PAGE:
"In our country, people have come together in the fight to overcome racism" and other social ills, he added. more >>
And yet our "leaders" can't quite seem to muster up even that level of faux backbone. The House bailed on a late-term abortion ban? Really?
In a vote where lives were at stake — a vote with the overwhelming majority of the public behind them – the House GOP blinked. They blinked in the face of . . . what? Angry columns from Jezebel or the HuffPo? Cold feet from a handful of members?
If you are a Republican office holder, and you find yourself incapable of making the public case for a late-term abortion ban — for banning procedures that dismember living children who feel every agonizing tear of their flesh — then resign. Please. I can assure you that there are thousands of conservatives in your district who can make that case and would be eager to make that case. more >>
WASHINGTON — Tens of thousands of people from across the United States and abroad gathered at National Mall for the annual March for Life. The large gathering calling for the advancement of the pro-life cause in America took place as the Republican-controlled U.S. House of Representatives gave the demonstrators a mixed message.
While the lower House of Congress passed a bill to strip abortion providers of taxpayer funds, called the No Taxpayer Funding of Abortion Act, they delayed a vote on a ban for abortions performed twenty weeks after fertilization, known as the Pain-Capable Unborn Child Protection Act.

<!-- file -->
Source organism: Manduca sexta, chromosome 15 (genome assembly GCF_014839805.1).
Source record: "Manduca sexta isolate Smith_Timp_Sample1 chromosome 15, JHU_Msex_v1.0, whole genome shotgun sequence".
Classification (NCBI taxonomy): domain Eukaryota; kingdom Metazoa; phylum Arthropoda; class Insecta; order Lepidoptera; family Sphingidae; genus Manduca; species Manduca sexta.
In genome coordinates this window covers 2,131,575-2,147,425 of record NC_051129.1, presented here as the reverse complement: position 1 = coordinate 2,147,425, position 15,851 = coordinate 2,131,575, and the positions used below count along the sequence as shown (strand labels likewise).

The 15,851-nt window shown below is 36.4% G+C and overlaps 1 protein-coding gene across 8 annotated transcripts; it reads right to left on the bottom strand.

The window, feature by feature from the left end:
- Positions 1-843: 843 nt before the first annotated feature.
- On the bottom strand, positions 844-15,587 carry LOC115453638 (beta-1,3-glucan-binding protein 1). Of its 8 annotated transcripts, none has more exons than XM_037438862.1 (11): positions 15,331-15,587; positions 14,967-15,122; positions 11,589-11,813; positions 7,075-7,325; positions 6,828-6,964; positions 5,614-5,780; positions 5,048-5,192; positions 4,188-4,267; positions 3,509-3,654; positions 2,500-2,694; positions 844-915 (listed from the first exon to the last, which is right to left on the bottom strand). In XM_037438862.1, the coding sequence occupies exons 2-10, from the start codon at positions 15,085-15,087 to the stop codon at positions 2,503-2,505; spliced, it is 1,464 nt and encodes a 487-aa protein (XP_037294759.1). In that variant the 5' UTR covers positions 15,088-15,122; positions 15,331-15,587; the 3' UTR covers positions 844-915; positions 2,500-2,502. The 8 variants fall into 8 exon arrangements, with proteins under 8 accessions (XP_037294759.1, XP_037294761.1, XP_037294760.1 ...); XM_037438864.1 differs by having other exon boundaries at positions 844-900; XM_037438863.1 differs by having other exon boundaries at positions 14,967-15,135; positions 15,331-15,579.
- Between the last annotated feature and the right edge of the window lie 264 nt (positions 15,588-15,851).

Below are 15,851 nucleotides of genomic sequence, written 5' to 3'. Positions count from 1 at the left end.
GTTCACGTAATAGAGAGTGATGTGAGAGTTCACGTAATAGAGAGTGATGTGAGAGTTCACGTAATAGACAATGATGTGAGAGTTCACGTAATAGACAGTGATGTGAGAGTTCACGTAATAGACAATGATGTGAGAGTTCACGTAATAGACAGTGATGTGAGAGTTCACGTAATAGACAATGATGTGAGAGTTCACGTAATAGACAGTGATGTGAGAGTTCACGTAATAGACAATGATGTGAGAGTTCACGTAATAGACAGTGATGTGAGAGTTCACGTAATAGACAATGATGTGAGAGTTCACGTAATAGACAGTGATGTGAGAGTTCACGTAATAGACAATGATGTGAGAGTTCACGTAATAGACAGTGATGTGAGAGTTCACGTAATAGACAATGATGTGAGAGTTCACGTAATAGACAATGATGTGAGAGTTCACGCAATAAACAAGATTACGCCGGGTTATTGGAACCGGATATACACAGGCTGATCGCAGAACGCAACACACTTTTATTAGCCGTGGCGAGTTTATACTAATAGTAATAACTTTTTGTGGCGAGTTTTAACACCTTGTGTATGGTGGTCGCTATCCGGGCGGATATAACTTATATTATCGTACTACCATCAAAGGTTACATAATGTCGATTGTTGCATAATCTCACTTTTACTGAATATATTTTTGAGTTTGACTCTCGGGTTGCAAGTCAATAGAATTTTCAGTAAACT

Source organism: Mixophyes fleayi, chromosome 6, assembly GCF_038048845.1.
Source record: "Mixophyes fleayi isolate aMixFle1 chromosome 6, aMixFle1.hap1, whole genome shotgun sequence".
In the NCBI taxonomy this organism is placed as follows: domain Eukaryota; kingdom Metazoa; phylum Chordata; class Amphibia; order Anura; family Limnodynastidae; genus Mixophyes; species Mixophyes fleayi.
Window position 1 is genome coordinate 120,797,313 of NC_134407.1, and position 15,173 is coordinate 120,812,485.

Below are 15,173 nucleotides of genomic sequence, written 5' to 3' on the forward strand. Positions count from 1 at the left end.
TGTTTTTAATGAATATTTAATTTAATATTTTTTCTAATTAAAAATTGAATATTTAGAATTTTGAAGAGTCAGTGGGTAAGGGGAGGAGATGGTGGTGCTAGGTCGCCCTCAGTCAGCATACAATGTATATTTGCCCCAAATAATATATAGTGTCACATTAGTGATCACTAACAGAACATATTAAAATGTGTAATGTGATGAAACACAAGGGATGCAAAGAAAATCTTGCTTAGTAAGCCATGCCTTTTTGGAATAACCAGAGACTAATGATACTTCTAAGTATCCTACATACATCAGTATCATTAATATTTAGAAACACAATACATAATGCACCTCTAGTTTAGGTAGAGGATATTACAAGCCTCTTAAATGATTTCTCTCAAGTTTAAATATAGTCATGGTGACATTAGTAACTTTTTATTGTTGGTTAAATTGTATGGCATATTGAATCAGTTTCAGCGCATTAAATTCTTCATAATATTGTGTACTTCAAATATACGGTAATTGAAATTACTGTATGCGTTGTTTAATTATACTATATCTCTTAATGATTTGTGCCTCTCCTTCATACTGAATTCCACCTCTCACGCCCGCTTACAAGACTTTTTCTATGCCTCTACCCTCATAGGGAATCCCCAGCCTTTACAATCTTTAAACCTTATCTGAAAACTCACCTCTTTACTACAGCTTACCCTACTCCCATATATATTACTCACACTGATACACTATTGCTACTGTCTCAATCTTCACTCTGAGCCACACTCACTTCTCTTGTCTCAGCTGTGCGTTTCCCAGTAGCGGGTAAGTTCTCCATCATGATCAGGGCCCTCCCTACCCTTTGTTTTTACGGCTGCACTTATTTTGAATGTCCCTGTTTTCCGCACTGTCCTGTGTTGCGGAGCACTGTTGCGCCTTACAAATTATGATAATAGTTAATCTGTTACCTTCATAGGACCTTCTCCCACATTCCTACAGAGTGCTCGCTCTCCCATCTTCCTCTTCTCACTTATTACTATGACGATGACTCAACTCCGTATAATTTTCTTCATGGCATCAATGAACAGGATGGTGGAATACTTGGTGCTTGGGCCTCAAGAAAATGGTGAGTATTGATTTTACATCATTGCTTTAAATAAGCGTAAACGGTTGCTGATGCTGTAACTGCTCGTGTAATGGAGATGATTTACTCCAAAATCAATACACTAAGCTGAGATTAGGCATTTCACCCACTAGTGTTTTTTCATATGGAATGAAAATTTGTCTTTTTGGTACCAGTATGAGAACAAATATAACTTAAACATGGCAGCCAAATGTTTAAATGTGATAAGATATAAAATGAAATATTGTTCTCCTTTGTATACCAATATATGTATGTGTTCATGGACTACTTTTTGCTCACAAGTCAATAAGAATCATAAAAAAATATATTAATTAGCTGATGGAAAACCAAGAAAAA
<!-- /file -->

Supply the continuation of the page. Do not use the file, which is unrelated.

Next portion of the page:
Rick Santorum, former Republican member of the U.S. Senate and participant in the March for Life, told The Christian Post that he was happy with the vote to approve the No Taxpayer Funding of Abortion Act. more >>
Church and ministry leaders join forces with conservative political groups the morning of the 42nd annual March for Life to publicly rebuke House Republicans for its last-minute decision to delay the vote on a bill to ban abortion after 20 weeks. Church leaders, unlike policy groups, are seemingly not appeased by GOP's decision to switch support to another pro-life bill that would ensure taxpayer dollars aren't going to abortion providers under health insurance plans offered on the federal exchange.
Texas Pastor Matt Chandler took to Twitter to express strong words of disappointment. The Village Church pastor tweeted "Saddened & disgusted by the pulling of the Pain Capable Abortion act (sic) by the GOP. Hoping it's not a sign of cowardice #Whenpoliticskills."
Focus on the Family President Jim Daly published a statement saying: "Those of us who support the protection of the unborn were heartened to hear of the upcoming vote in the House of Representatives that would have banned abortion after 20 weeks. But now we've learned the bill has been pulled by the GOP leadership over some of the legislation's language. Rather than have a public fight on the floor of the House, leadership has chosen to cancel the vote altogether. We're obviously disheartened and disappointed by this development." more >>